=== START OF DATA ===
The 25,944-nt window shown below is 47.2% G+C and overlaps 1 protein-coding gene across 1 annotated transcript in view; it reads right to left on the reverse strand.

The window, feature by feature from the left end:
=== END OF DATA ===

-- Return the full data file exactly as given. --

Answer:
The 25,944-nt window shown below is 47.2% G+C and overlaps 1 protein-coding gene across 1 annotated transcript in view; it reads right to left on the reverse strand.

The window, feature by feature from the left end: